Mutual admiration

Hitler wanted to emulate the British empire; the British ruling class welcomed Hitler as a blunt instrument to destroy the communist menace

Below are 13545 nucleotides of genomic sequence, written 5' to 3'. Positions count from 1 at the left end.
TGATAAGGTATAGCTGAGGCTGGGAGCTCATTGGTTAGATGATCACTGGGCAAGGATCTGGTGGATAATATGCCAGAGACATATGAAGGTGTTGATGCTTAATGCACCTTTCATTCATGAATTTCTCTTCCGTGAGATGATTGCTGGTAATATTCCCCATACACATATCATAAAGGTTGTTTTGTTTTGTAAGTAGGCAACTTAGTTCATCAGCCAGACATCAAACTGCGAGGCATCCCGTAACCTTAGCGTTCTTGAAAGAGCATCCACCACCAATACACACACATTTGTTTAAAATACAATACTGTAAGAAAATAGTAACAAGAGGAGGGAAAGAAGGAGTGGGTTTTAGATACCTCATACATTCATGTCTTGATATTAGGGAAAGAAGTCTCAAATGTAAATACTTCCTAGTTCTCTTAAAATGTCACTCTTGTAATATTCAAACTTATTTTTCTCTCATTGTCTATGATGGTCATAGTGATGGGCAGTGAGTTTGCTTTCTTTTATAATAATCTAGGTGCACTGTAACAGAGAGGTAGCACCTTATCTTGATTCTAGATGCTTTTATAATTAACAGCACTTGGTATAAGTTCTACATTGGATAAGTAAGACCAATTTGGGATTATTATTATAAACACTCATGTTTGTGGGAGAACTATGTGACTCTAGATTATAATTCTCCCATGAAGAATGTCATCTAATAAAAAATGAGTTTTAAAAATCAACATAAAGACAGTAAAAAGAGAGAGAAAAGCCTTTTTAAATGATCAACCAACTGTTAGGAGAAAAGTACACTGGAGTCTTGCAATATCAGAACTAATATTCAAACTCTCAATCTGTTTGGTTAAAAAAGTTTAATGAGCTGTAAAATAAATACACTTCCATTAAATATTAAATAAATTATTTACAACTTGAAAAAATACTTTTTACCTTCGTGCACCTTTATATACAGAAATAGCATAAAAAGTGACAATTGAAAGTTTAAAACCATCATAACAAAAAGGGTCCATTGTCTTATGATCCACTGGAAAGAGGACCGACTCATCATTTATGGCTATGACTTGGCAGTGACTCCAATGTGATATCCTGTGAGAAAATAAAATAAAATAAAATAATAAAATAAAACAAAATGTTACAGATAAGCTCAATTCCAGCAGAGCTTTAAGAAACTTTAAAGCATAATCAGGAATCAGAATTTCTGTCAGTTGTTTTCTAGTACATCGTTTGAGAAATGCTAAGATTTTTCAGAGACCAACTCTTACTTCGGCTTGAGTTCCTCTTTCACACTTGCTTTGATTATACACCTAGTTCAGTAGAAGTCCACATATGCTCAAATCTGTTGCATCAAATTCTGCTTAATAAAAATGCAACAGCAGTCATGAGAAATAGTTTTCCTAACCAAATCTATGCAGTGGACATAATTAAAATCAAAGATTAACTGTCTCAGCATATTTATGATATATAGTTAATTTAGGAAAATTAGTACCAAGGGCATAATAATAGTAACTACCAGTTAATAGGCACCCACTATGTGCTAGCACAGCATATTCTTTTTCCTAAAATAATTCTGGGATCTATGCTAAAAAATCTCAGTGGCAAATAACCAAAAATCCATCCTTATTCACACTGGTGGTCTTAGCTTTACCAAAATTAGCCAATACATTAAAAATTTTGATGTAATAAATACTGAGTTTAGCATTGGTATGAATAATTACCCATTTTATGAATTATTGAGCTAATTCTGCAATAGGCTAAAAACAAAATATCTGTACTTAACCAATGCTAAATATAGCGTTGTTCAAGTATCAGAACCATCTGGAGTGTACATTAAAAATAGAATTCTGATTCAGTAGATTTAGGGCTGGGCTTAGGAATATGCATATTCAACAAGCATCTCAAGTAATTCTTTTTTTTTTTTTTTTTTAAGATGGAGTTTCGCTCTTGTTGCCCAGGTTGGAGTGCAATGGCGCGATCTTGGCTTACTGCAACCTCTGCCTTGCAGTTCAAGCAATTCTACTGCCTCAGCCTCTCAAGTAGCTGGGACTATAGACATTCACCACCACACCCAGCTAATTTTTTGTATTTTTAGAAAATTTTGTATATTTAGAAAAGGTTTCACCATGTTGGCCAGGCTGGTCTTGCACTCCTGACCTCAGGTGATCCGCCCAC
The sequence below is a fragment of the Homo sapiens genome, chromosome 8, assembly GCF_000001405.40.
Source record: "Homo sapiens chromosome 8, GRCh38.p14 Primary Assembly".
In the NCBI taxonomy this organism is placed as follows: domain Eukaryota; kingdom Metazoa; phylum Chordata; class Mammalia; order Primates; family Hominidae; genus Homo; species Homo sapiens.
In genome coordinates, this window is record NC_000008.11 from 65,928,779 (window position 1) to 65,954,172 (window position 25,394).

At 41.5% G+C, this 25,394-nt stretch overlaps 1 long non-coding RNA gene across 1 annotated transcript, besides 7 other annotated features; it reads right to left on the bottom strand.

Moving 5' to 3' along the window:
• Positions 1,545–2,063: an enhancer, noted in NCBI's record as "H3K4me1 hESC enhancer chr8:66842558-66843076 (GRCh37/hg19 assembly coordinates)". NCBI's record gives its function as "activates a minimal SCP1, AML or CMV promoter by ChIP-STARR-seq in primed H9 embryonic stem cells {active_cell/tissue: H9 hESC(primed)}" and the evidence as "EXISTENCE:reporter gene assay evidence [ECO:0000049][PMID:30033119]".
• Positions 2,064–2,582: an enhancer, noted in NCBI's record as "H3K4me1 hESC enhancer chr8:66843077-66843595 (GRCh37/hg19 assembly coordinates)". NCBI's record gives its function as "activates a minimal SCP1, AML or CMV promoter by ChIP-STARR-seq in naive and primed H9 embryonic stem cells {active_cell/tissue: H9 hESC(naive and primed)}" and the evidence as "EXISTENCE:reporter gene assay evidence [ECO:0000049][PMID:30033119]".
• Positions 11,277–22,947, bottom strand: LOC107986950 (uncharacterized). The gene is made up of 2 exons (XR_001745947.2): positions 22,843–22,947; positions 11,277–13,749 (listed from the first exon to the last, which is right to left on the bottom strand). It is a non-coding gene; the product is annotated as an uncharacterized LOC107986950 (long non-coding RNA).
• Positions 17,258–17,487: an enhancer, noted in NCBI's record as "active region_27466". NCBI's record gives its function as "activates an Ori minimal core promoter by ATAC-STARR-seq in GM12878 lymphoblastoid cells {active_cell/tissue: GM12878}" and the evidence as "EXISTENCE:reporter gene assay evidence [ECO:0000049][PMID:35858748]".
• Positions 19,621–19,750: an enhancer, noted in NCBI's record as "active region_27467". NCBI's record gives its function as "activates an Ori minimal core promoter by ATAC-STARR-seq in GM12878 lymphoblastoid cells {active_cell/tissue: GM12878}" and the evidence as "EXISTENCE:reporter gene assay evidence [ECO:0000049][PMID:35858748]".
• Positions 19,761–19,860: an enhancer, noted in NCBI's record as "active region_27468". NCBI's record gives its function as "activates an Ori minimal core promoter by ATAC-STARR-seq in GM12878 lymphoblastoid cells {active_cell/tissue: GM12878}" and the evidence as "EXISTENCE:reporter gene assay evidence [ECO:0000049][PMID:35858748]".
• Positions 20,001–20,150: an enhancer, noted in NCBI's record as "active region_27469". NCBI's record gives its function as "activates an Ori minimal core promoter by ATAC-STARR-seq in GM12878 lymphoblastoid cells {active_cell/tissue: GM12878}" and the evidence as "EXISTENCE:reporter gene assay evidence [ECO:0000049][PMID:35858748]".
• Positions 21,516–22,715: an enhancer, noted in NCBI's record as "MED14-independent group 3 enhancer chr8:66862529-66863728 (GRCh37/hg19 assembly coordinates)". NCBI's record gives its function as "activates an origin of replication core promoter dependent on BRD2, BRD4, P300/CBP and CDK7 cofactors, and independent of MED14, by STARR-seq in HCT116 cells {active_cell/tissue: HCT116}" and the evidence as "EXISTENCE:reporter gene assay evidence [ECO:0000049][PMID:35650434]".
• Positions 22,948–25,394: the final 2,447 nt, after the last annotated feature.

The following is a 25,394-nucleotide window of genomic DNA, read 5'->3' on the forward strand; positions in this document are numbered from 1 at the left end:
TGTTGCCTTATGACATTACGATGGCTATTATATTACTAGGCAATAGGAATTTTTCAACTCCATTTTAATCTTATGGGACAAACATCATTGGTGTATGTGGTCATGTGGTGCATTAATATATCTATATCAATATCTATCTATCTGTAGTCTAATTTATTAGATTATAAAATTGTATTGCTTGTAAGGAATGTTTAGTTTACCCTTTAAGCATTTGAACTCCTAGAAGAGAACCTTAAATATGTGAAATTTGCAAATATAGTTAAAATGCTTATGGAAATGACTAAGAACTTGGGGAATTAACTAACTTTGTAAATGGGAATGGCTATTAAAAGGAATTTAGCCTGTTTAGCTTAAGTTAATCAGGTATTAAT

Last week was a treat for connoisseurs of scandal within the establishment. This one, of course, involved the queen's grandson, Harry Windsor, who attended a fancy dress party in the khaki uniform of a German Afrika Corps soldier. Predictably, within days the press had got hold of the fact and the naming and shaming of the 20-year-old prince began. Leading the pack was The Sun, which on January 14 adorned its front page with a photo of the swastika-wearing Harry and carried the headline, "Harry the Nazi". Most of the 'quality' press was equally outraged by his "insensitivity". For example, The Independent criticised him for not taking "account of his position as third in line to the throne" (January 14). Naturally, the mainstream parties have been engaged in a tussle as to who can be the most vocal in their denunciation of Nazism - with the Tories, for the moment, narrowly ahead. Michael Howard was not satisfied with the terse two-sentence 'apology' which was issued from Clarence House. No, he wanted public humiliation, perhaps on television. New Labour's grandees, on the other hand, proclaimed that Harry's 'apology' was sufficient and that surely it was now time to leave him alone - he is part of Tony Blair's 'people's monarchy', so hands off. The anger directed at Harry Windsor is by no means entirely synthetic. He has brought the monarchy into disrepute. After all, one of royalty's prime functions is to personify patriotism and today that means presiding over the national myth that in 1939-45 Britain fought a just war against fascism, not an inter-imperialist struggle to preserve the empire and Britain's world domination. Nazism has become Britain's post-World War II defining other. Evil versus good, black versus white. The monarchy supposedly represents the unity of the nation in celebrating this myth "¦ as it did with the British empire. Harry WindsorRevealingly, the row over Harry has hardly touched upon the history of British imperialism. No irrelevant gripe: the theme of the notorious fancy dress party he attended was 'colonial and native' (obviously something of a recurrent theme amongst aristos and their hangers-on, given the fact that at William Windsor's 21st birthday party the chosen theme was 'out of Africa'). Now, of course, in and of itself, dressing up as a Nazi, role-playing, etc is no sin. Nor is it proof of reactionary leanings. Far from it. Take Mel Brook's The producers - it not only features a chorus-line of goose-stepping Nazis in full uniform, joyfully singing about the invasions of Poland and France, but a hippy-dippy Adolf Hitler with a flower in his hair. In other words in its grotesque absurdity it brilliantly satirises Nazism. Child-like play can be subversive, a challenge to oppressive structures and dull conformity. But - and here's the rub - it can also be the opposite. Political programmes and attitudes which on other occasions are kept secret and guiltily hidden away can be revealed, paraded and relished, under the guise of clowning. Eg, hardened racists often peddle their views through 'innocent' jokes - those who object are told that they lack a sense of humour. Context - and class - is everything. Harry Windsor dressed the Nazi at a country mansion in West Littleton, Gloucestershire, in a ballroom stuffed with over 250 aristocrats with implausible-sounding double-barrelled names, many of them with blacked-up faces. The ancestors of those playing 'colonial and native' were the very people who oversaw the subjugation of India, the West Indies, much of the Middle East and huge tracts of Africa, which resulted in the deaths of many millions. Remember the British trade in black slaves - it is estimated that at least a million died in transit during the Atlantic crossing. Of course, as a result of imperialist colonialism some families - their families - accumulated fabulous riches. Was this bloody page of British history being mocked and parodied in Gloucestershire? No, under the guise of play it was being celebrated. The politics of those involved become all too clear when one considers Harry Meade, whose 22nd birthday Harry Windsor was there to mark. He was one of the six pro-hunt campaigners who last year interrupted Blair's speech at the Labour Party conference; his protest was in defence of the aristocracy's continued domination of the countryside, symbolised by their right to hunt foxes with hounds. The whole plummy weekend was a gathering of reactionaries who look back fondly to a world of aristocratic certainties, where supposedly the lesser folk knew their place and were content to loyally serve and gratefully work for their lords and masters. Donning a Nazi uniform was hardly out of tune with the 'colonial and native' theme. Hitler, after all, admired and wanted to emulate the British empire "¦ "Russia must become our India," he insisted. Unfortunately, the left, or what passes for it in Britain, is content to meekly tail the establishment's anti-fascism. This is manifest in a cringing open letter to The Guardian (January 15), signed by trade union bosses such as Dave Prentis (Unison), Billy Hayes (CWU) and Brendan Barber (TUC general secretary), Labour MEP Glyn Ford "¦ and a certain comrade Weyman Bennett of the Socialist Workers Party - though on this occasion he was wearing his Unite Against Fascism hat (a revamped, more rightist, version of the Anti-Nazi League). Then again, the entire letter was an exact reproduction of the statement that appears on the UAF's website (http://www.uaf.org.uk), which gives a clue as to the nature of its project, which is to cement a 'popular front' with the great and the good, and constitute itself as the left wing of bourgeois anti-fascism. In the Guardian letter we read that Harry's choice of fancy dress "was grossly irresponsible", that January 27 "will be Holocaust Memorial Day and we will be marking the 60th anniversary of the liberation of Auschwitz", 60 years since "the whole world said 'never again'". It goes on: "Prince Harry's actions are a worrying sign that racism and fascism is becoming more acceptable. Britain has not been immune to growth of the far right - far from it. The fascist BNP has already announced that they will be standing in 100 constituencies. Last year the BNP received the highest votes ever for a fascist party in Britain. When fascists are polling higher results than ever before, members of the monarchy should be distancing themselves from it and condemning it, not wearing their uniform." While communists (genuine communists, that is, not those of the Morning Star, which came out with exactly the same sort of pap) are hardly surprised by the sight of TUC tops fawning before the monarchy, it is disturbing to see our 'revolutionary Marxist' SWP comrades attaching themselves to such a statement, with its appeal to the anti-fascist conscience of the monarchy, and the British establishment in general. Sadly, in its headlong charge towards respectability with the aptly named Respect, we have witnessed SWP comrades ditching one principle after another - open borders, workers' representatives on a worker's wage, secularism and, yes, republicanism. Now, the SWP appears to be endorsing World War II and 'democratic' imperialism. What next? Of course, as alluded to above, it is the close proximity of Holocaust Memorial Day, started four years ago, which on the surface has most upset Harry Windsor's critics. On January 27, Jack Straw will be visiting Auschwitz and there will be a service in London, attended, naturally, by the queen. There has already been a more-anti-fascist-than-thou dispute over the Auschwitz visit. Michael Ancram, shadow foreign secretary, has ventured the opinion that the government has been insufficiently respectful towards the memory of the Jewish victims of the Nazi holocaust - claiming that Straw had been "shamed" into going, after earlier complaints about Britain only sending a "C team" of ministers to Poland. On top of that, some thought that Harry Windsor should be forced to go to Auschwitz as a "punishment" for wearing his swastika armband. Obviously, communists would find abhorrent anything which trivialised or diminished the monstrous suffering of any of the victims of Nazi terror - Jews, Roma, gays, etc - or its very first victims and main target: communists and working class partisans. But the understandable, and natural, desire to be sensitive and, yes, respectful, to use that word in the positive sense of the term, should not lead one to forget that there is a perpetual battle - a class struggle - for the memory of the Nazi holocaust, or, as it is usually referred to these days, 'The Holocaust', which has become transformed into a categorically unique historical event which cannot be rationally comprehended. Indeed, according to some, so 'unique' is 'The Holocaust', that it is tantamount to anti-semitism or neo-Nazism to even attempt to make it the subject of rational or scientific inquiry, or to challenge accepted opinion. The holocaust is unique because it is inexplicable, and it is inexplicable because it is unique. Here we have the mainstay of much of what passes for 'holocaust awareness' in the officially orchestrated, and highly ritualised, memorialisation of the victims of Nazism. Frankly - and you do not hear this often in the mainstream media - 'The holocaust' has proven to be an indispensable ideological weapon in the hands of the bourgeoisie and its agents. Of course, before the 1967 Arab-Israeli war, talk of the Jewish, Slav, Roma and other national victims of Nazism was viewed - particularly in the USA - as evidence of distinct communist-pinko tendencies. In order to present the post-1967 Israeli regional superpower as a victim state, the holocaust as a unique event was invented. Since then, the remit of 'The Holocaust' has expanded and it has been vigorously adopted by the western bourgeois establishment as its own - a whole ideological industry has been generously financed and patronised from on high to expropriate the memory. Unlike those who espouse the official or establishment account, which presumably these days includes the SWP as well, communists stress that the 'The Holocaust' (as opposed to the Nazi holocaust) is largely a retrospective construct by those with various (and sometimes rival) ideological and 'special interest' axes to grind. Indeed, 'The Holocaust' of numerous school and college text books would not have been recognisable to most people who went through World War II and the horrors of Nazi rule. Rather, as will see over the next few weeks as 'The Commemoration' begins in earnest, 'The Holocaust' will act as a substitute for a rational examination of the specific historical dynamics that led to the Nazi slaughter. Of course, a true awareness of the actual chain of events would clash violently with the real agenda of Holocaust Memorial Day - to further legitimise the ideological, political and moral authority of the bourgeoisie. For this reason, if no other, communists will not be joining in the official 'Holocaust' activities, nor, for that matter, endorsing letters which perpetuate the post-World War II national myths of imperialist Britain. Instead we remember the role of the bourgeoisie - not just in Germany, but across Europe - in promoting fascism and Nazism as a blunt instrument to destroy the communist menace. The British ruling class was stacked with Nazi sympathisers - Edward VIII was in the thick of them. Another reason to demand the immediate abolition of the monarchy and a working class campaign for a federal republic of Scotland, England and Wales.